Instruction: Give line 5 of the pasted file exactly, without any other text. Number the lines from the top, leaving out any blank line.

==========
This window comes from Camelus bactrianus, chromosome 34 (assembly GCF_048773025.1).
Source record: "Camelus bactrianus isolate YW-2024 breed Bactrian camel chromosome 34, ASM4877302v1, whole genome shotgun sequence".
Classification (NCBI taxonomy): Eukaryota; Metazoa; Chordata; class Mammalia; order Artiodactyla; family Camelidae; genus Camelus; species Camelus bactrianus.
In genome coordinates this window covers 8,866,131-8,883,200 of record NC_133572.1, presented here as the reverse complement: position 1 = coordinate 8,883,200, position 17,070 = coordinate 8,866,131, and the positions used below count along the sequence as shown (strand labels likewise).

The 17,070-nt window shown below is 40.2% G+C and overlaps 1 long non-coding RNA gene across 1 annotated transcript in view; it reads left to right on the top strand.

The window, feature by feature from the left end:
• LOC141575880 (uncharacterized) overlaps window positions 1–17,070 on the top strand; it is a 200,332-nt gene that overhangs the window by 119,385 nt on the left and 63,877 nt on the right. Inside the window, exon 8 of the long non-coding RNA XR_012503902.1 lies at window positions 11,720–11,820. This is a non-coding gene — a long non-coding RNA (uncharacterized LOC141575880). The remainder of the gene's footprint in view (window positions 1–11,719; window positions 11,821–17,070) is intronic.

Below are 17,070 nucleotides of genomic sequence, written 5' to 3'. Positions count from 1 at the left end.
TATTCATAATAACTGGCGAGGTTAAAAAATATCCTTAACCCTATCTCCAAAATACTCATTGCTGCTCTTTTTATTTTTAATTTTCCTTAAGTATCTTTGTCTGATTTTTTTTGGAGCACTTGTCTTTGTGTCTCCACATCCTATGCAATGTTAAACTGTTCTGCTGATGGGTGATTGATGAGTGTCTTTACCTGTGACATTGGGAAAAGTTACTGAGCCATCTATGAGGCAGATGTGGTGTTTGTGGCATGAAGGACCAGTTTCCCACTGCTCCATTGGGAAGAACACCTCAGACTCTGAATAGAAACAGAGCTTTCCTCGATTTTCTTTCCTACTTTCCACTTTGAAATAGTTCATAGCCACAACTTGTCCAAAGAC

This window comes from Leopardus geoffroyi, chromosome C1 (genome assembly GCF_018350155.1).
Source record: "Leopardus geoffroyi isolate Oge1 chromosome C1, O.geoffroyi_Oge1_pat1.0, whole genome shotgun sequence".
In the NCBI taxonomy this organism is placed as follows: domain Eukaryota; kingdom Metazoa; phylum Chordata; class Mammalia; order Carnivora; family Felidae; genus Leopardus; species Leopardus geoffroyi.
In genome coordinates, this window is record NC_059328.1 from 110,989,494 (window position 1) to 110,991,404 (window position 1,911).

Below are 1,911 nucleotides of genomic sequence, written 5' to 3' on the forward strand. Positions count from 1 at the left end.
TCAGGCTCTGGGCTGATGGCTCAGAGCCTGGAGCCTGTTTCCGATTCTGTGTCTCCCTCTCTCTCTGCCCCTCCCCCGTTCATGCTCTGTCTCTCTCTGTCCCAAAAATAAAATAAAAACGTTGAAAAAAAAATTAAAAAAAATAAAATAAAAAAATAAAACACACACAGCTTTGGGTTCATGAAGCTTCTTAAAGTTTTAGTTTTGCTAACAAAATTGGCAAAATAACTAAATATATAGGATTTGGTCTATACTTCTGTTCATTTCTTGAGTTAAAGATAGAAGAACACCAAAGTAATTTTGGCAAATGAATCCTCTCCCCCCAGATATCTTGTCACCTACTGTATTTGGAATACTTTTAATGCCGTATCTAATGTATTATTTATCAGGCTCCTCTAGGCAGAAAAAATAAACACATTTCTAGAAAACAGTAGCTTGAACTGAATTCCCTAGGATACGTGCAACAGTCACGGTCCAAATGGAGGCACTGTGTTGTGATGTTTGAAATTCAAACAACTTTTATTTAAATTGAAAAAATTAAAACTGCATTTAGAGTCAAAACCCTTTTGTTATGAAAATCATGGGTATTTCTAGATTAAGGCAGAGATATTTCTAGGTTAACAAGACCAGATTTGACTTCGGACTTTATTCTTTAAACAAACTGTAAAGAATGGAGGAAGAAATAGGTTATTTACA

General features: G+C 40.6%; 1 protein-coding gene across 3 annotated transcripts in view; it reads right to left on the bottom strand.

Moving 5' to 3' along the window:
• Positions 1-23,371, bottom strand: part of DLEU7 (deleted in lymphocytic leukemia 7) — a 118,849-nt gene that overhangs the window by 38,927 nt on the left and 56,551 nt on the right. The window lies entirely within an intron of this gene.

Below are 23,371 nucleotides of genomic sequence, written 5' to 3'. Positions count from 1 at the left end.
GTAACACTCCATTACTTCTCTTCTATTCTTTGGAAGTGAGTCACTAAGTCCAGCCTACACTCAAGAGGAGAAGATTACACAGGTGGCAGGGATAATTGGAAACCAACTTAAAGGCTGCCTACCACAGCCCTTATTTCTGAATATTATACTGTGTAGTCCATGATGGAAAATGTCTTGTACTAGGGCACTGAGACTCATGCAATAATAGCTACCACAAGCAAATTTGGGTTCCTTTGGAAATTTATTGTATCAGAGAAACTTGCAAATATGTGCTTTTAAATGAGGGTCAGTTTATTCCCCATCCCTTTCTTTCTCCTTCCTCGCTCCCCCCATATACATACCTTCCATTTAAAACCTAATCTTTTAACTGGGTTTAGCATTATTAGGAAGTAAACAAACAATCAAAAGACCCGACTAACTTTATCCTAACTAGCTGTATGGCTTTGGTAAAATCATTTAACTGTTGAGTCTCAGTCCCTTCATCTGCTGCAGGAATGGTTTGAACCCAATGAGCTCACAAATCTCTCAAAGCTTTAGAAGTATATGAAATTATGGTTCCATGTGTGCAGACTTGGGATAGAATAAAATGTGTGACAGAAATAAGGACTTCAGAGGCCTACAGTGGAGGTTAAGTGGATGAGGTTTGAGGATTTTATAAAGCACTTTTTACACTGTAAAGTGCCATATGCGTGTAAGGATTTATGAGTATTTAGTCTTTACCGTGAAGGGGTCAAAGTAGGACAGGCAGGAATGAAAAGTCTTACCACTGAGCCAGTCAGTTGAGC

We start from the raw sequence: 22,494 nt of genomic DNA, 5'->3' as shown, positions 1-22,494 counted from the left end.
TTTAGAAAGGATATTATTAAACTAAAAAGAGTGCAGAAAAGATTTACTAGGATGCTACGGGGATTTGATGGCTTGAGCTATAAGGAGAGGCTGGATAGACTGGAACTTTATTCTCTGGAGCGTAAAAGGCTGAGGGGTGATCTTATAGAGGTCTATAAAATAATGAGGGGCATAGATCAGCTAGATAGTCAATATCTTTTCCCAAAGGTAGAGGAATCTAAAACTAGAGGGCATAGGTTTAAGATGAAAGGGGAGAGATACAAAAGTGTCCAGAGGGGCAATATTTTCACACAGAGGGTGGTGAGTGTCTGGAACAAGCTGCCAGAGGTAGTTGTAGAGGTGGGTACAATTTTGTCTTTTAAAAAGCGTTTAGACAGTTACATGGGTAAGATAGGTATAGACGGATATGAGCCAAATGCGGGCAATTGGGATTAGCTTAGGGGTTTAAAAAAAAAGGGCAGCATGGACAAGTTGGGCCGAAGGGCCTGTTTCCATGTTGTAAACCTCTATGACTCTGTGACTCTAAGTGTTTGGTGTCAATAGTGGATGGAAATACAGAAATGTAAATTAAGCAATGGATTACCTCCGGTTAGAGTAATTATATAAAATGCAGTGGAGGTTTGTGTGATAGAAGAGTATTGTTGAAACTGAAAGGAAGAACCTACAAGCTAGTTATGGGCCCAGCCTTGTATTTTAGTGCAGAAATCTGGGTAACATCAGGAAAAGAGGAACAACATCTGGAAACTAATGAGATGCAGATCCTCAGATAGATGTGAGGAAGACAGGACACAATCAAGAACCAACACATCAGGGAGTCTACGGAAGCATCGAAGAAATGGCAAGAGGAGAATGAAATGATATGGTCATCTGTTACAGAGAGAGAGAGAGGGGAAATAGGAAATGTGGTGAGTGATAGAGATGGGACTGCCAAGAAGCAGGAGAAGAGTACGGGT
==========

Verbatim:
The 17,070-nt window shown below is 40.2% G+C and overlaps 1 long non-coding RNA gene across 1 annotated transcript in view; it reads left to right on the top strand.